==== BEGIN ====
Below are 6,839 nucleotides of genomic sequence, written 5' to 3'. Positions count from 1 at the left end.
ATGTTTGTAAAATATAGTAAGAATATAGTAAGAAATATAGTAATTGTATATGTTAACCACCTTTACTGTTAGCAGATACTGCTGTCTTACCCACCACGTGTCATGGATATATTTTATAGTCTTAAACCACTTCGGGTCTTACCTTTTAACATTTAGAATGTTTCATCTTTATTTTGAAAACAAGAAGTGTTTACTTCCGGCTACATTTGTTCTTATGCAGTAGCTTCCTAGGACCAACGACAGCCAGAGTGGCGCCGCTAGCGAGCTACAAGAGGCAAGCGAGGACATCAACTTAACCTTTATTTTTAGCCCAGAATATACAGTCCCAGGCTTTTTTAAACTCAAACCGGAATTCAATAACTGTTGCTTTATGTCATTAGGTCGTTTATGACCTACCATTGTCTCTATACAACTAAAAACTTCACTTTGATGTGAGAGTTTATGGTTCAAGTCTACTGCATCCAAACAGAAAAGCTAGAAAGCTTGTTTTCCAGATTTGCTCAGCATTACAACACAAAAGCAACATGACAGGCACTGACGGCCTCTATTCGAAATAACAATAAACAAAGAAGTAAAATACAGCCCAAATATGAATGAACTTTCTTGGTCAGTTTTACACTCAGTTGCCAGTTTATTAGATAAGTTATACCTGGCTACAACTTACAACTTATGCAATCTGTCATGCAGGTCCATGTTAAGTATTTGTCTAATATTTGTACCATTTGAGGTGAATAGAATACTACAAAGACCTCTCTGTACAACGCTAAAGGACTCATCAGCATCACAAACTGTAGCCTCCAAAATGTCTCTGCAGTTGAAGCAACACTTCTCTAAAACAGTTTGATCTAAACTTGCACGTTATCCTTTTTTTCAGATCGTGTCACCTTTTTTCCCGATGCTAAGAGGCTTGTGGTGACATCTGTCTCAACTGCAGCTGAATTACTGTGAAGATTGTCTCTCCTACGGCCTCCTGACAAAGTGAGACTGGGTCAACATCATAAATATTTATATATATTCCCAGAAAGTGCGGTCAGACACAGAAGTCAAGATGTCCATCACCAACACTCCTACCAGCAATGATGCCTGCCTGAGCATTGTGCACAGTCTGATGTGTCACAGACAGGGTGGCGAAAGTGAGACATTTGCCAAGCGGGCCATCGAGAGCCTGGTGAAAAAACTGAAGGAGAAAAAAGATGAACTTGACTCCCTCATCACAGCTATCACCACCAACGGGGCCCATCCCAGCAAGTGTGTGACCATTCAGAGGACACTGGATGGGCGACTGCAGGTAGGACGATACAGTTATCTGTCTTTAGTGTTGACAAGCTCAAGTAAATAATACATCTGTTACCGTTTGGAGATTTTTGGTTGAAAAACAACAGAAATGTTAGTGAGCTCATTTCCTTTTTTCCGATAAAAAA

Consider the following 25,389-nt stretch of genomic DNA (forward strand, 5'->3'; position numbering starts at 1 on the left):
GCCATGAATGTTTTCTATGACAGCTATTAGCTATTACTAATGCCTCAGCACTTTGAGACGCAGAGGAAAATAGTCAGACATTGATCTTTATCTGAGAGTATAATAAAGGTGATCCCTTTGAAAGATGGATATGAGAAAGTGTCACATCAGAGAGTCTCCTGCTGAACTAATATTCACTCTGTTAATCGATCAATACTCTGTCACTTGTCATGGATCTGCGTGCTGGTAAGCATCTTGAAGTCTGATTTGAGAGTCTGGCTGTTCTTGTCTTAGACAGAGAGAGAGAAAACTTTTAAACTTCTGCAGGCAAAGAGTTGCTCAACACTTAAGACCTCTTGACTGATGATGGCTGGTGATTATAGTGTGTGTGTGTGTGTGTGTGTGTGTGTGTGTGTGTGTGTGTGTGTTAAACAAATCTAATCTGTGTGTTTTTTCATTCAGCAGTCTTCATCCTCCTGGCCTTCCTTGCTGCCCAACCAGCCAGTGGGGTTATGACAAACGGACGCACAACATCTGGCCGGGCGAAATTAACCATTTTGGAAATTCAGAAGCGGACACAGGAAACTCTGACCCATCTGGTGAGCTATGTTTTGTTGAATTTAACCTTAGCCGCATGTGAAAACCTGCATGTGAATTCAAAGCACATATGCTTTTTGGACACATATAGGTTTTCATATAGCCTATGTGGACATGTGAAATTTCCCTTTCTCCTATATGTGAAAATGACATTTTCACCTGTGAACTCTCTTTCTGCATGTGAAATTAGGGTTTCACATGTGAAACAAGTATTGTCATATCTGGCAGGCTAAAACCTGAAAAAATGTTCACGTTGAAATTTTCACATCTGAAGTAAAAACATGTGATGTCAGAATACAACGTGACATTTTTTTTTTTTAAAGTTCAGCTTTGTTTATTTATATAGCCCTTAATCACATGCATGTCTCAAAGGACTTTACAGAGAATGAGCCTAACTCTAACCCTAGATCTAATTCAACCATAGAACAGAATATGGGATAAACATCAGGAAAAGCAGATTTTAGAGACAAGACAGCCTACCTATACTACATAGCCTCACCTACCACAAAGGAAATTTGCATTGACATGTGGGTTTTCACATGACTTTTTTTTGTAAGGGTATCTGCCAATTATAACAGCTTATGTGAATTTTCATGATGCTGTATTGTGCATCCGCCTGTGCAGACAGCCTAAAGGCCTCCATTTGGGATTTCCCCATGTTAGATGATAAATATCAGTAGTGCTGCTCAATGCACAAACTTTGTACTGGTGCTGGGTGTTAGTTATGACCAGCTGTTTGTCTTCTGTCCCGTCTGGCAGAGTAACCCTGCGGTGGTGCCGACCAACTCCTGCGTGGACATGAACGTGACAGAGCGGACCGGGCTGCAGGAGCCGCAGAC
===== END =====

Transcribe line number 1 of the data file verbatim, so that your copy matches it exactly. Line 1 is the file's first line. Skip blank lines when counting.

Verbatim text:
Below are 6,839 nucleotides of genomic sequence, written 5' to 3'. Positions count from 1 at the left end.